void usb_cfg_init(hcc_u8 reg3V)
{
(void)usb_init(reg3V);
}
cdct_usb_config.h — there is a new parameter reg3V added to the declaration of function
usb_cfg_init:
extern void usb_cfg_init(hcc_u8 reg3V);
4.1.3
I2C Communication Driver
In the file hardi2c.c (hardi2c.h) there are I2C routines between the MCU and MPR084. There are several
routines for direct access to the microcontroller I2C registers, but the most important of these routines are
HW_IIC_WriteValue and HW_IIC_ReadArray.
• HW_IIC_WriteValue — this function has three input parameters: the I2C address of the MPR084
(0x4C), address of the MPR084 register to write to, and the value to write to this register.
• HW_IIC_ReadArray — this function has four input parameters: the I2C address of the MPR084
(0x4C), address of the required MPR084 register to read, address of the pointer to store data, and
the number of the byte to read from this required data register (auto-increment loop).
The main API functions for the I2C driver hardi2c.c are in the file keyboard.h and their implementation in
file keyboard.c. This file includes the following functions (API keyboard interface):
•
ppr_CheckFifoData — this function checks the FIFO buffer of the MPR084 for new data (touch
pad has been touched). Apart from this, this function prepares information from the More Data flag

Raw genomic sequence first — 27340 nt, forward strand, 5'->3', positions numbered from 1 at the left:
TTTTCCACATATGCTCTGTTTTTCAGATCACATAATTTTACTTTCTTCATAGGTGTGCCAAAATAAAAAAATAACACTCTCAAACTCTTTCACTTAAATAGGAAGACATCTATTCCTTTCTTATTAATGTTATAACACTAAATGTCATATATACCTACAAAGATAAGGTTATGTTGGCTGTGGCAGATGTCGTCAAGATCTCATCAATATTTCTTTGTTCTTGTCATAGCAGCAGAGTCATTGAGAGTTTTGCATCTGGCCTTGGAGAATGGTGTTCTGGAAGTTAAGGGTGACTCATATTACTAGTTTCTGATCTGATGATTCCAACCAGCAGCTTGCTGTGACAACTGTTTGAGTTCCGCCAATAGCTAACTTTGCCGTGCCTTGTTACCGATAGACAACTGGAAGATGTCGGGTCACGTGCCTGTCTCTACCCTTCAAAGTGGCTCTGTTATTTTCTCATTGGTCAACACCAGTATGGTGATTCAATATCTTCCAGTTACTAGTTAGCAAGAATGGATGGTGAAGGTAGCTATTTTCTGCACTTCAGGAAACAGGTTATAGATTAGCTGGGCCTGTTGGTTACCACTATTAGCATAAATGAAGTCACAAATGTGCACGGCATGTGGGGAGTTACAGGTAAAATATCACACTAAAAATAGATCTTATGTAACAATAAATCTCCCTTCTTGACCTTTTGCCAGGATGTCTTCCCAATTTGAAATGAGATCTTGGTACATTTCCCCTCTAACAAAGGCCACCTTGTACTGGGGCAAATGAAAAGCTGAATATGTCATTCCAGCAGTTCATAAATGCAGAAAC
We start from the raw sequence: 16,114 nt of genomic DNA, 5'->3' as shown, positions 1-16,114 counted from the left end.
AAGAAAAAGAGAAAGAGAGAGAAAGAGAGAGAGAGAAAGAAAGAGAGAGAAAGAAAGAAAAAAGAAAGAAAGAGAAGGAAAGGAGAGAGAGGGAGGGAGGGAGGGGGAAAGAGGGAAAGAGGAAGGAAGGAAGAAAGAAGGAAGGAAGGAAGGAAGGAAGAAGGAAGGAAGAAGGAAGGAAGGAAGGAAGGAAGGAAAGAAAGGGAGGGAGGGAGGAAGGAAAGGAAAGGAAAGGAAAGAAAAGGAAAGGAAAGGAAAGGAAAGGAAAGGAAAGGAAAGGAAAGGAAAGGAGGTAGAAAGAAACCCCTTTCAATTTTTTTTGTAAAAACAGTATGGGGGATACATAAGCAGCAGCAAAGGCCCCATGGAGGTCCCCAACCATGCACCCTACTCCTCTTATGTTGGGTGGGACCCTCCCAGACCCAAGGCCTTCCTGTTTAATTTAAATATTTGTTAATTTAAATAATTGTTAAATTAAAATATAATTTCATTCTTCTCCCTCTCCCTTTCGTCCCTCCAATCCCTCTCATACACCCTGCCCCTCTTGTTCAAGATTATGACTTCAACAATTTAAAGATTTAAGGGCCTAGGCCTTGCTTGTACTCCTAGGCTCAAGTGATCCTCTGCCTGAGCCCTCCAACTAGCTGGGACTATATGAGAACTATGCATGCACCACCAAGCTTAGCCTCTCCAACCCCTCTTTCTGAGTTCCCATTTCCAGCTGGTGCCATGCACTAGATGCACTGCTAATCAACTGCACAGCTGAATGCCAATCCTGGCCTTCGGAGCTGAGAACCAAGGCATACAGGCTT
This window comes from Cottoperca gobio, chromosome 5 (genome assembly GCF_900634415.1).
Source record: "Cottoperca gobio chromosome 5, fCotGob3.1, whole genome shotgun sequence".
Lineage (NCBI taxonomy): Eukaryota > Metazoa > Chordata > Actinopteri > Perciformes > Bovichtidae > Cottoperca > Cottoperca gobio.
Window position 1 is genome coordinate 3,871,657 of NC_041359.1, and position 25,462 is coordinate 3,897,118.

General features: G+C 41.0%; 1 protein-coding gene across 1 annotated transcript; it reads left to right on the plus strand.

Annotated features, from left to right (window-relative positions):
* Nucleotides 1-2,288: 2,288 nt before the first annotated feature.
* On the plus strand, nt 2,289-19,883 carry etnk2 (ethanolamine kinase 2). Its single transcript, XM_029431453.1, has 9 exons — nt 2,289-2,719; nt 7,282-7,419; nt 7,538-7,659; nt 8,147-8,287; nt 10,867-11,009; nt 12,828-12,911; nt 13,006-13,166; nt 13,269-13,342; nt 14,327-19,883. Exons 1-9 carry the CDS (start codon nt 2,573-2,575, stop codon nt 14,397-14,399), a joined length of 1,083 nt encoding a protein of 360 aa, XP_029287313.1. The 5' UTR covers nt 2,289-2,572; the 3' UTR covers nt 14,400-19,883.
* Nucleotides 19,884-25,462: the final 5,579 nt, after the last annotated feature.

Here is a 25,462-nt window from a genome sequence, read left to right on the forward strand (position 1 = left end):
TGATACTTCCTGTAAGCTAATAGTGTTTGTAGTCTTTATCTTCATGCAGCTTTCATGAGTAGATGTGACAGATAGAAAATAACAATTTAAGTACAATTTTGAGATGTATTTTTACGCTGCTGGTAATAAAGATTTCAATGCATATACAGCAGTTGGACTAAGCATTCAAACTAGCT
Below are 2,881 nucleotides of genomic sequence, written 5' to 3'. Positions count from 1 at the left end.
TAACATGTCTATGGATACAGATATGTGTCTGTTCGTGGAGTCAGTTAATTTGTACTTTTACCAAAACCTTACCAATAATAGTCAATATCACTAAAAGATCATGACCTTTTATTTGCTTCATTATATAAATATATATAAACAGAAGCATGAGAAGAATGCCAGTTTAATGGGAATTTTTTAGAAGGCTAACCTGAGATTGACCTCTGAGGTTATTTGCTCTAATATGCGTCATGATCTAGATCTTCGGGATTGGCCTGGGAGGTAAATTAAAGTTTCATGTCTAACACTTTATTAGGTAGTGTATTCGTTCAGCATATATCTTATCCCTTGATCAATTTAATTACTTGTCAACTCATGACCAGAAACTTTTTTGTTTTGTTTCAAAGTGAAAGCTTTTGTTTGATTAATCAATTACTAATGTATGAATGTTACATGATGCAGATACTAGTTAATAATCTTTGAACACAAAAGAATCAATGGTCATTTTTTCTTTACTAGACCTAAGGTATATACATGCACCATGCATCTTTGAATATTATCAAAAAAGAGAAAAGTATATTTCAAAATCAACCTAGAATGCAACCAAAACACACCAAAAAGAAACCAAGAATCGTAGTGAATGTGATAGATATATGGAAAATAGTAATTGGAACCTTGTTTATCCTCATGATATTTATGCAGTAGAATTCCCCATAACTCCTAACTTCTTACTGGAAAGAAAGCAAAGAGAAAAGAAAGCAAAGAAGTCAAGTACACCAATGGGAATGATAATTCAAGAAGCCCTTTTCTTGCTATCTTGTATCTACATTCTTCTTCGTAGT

of the FIFO register into variable next_data. This information shows whether or not data will
Using Freescale Devices for Contactless Touch Applications, Rev. 1
Freescale Semiconductor
15
Software Description
•
•
4.1.4
remain in the buffer after the current data is read. This function is called by the main program after
the interrupt comes. Function ppr_CheckFifoData doesn’t have an input parameter, only an output
parameter. It returns one byte of information about the touched pad. For one of the 8 touch pads
this function returns a number from 0 to 7 (only one pad at a time = single press mode). If there is
no touched pad, this function returns 0xFF. The main program uses this function only in buffered
(single press) mode.
ppr_ReadStatusReg — this function reads directly the STATUS register of the MPR084 for new
data (touched pad), but unlike function ppr_CheckFifoData does not read the FIFO buffer.
Therefore, function ppr_ReadStatusReg must be called continuously in the main loop — otherwise
any touched pads may be lost. This function does not have an input parameter, only an output
parameter. Function ppr_ReadStatusReg returns one word of information about the touched pad.
For one of eight touch pads this function returns a number from 0 to 255 (several pads at a time =
multiple press mode). If there is no touched pad, this function returns 0. The main program uses
this function only in non-buffered (multiple press) mode.
ppr_init — this function initializes the majority of the MPR084 registers. These registers include:
Configuration register, Fault register, Touch Pad Configuration register, Touch Acquisition Sample
Rate register, Master Tick Counter register, Electrode Channel Enable registers, and Sensitivity
Threshold registers. Function ppr_init has two input parameters: intr, which disables or enables the
interrupt pin in the Configuration register, depending on the mode; and buffer, which selects